Hero rat gets medal for clearing landmines in Cambodia

Last updated at 11:29
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The hero rat given a medal for finding explosives in Cambodia

Meet Magawa, a rat that hunts for explosives in Cambodia and is officially a hero.

'HeroRAT' is actually Magawa's job title and it's a pretty accurate description - his work is dangerous and involves searching for, and finding landmines.

Now Magawa's amazing efforts are being recognised for improving the lives of people living in the country and it's that life-saving bravery that means he is now being given a special medal in recognition.

Magawa's handler, Malen, met him on the day he arrived in Cambodia. She says she always knew he was a special rat:

"He's smart, quick and never misses a trick. He has saved the lives of many people. I hope that one day we can clear all the landmines in Cambodia."

"We've been working together for more than four years now, and I'm so proud of him. He's very special to me," she said.

Cambodia has seen decades of fighting, leaving the ground littered with hidden explosives; there are thought to be six million landmines in the country.

Magawa's job is to find them before they hurt anyone.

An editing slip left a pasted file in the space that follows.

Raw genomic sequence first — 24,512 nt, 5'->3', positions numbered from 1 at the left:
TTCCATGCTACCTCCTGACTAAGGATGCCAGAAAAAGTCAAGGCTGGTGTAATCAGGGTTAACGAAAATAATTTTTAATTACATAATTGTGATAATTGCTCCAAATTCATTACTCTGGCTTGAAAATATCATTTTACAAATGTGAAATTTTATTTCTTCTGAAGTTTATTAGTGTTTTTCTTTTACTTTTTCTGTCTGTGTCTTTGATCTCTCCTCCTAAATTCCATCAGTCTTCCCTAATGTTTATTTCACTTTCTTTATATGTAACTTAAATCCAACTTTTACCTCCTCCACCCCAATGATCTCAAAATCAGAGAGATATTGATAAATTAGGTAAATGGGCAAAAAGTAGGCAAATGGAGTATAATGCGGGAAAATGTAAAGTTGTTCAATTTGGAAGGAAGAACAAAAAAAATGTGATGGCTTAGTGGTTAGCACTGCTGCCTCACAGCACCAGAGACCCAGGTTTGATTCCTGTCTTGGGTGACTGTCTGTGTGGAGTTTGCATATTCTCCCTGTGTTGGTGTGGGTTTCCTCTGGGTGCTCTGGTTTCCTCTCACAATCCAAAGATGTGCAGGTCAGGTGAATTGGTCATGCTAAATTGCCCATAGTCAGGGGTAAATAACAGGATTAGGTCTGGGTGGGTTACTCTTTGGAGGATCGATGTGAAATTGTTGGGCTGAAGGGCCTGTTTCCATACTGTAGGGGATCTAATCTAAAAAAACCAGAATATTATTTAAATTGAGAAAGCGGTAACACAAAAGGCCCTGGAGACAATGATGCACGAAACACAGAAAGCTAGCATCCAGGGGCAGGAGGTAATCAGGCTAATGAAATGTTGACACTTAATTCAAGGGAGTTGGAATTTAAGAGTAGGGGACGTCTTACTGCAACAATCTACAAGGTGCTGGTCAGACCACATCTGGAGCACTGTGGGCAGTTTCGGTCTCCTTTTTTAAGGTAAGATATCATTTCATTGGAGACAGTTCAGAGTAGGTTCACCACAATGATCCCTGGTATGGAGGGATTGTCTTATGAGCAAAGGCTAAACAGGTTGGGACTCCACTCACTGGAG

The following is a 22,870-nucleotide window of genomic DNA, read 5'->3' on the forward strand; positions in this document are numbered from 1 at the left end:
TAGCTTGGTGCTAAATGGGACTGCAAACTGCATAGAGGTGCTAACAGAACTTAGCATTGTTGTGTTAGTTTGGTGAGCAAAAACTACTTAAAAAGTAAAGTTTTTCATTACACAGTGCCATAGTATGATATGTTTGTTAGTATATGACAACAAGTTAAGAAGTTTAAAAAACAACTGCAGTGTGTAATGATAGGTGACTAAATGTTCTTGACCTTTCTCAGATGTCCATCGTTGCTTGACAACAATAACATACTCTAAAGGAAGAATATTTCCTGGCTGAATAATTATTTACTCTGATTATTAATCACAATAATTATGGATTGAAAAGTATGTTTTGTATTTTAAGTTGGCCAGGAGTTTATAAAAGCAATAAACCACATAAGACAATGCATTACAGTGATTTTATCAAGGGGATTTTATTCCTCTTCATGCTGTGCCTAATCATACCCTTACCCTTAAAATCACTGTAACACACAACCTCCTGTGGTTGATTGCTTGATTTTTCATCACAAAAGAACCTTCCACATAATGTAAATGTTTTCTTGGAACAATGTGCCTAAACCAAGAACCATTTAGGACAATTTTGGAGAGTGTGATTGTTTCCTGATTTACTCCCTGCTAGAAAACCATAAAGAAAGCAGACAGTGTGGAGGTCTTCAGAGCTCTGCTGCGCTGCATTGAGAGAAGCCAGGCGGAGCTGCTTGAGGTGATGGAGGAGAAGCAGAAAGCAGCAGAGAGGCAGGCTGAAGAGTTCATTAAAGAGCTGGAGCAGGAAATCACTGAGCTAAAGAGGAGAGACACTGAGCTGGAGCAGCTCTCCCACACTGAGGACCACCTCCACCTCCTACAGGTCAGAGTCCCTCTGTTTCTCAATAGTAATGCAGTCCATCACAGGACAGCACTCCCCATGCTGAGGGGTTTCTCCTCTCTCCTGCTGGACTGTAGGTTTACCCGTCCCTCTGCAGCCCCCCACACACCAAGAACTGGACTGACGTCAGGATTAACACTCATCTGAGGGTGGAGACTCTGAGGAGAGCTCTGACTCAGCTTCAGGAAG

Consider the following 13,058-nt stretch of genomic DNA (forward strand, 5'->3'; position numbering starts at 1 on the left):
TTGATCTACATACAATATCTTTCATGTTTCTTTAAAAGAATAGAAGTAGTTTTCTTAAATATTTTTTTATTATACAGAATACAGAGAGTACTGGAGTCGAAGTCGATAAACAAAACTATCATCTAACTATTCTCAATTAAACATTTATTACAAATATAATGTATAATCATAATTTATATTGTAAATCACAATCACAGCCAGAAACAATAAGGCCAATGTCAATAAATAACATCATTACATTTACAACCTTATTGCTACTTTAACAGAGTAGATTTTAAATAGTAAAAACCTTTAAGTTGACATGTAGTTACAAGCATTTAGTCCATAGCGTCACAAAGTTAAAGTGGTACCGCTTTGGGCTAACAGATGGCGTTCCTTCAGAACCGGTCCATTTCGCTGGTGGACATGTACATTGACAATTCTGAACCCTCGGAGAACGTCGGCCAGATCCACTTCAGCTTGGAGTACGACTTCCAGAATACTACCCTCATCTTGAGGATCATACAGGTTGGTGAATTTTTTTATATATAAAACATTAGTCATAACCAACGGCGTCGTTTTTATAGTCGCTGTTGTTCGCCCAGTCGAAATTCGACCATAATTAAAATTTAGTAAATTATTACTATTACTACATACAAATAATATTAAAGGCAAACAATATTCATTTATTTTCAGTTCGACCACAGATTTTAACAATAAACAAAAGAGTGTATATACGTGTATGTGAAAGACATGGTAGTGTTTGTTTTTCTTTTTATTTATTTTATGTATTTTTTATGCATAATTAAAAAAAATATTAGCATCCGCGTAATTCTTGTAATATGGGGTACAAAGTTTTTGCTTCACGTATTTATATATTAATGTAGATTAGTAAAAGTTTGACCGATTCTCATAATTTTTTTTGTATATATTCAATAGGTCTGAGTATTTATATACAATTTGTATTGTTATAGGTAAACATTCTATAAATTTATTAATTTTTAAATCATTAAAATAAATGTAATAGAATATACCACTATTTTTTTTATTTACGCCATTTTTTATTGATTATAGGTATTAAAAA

When searching for dangerous objects, Magawa knows to ignore scrap metal and is extremely quick at finding mines. He can search an area the size of a tennis court in half an hour - something that would take a human with a metal detector up to four days!


Magawa is an African giant pouched rat, he was born in Tanzania and is 7 years old. He weighs about as much as a bag of sugar and head to tail is 70cm (28in) long. While that is bigger than many other rat species, Magawa is still small enough and light enough that he does not trigger mines if he walks over them.

Once he finds the explosives he scratches on top of them to alert his humans.

Although there are other HeroRats, Magawa is one of the best! He has found 67 explosives so far, clearing land that's the size of 20 football pitches. It means people can now live and work on that land, safely and free of worry.

It's all that hard work that means this hero rat is now following in the footsteps, sorry, pawsteps of several other animals, receiving the People's Dispensary for Sick Animals Gold Medal - the animal version of the highest military honour for bravery in the face of danger.

Dogs, cats, horses and pigeons have all been given the award, but Magawa is the first rat to ever receive the medal since the charity began honouring animals 77 years ago.

Magawa the giant African pouched ratPDSA/PA
Magawa has won a gold medal for detecting mines in Cambodia

PDSA director general Jan McLoughlin says:

"Magawa's work directly saves and changes the lives of men, women and children who are impacted by these landmines.

"Every discovery he makes reduces the risk of injury or death for local people," she said.

It's not all hard work though, Magawa likes to relax at the weekend with a nice slice of watermelon. He stays in shape by working out on his running wheel and enjoys taking the occasional nap.

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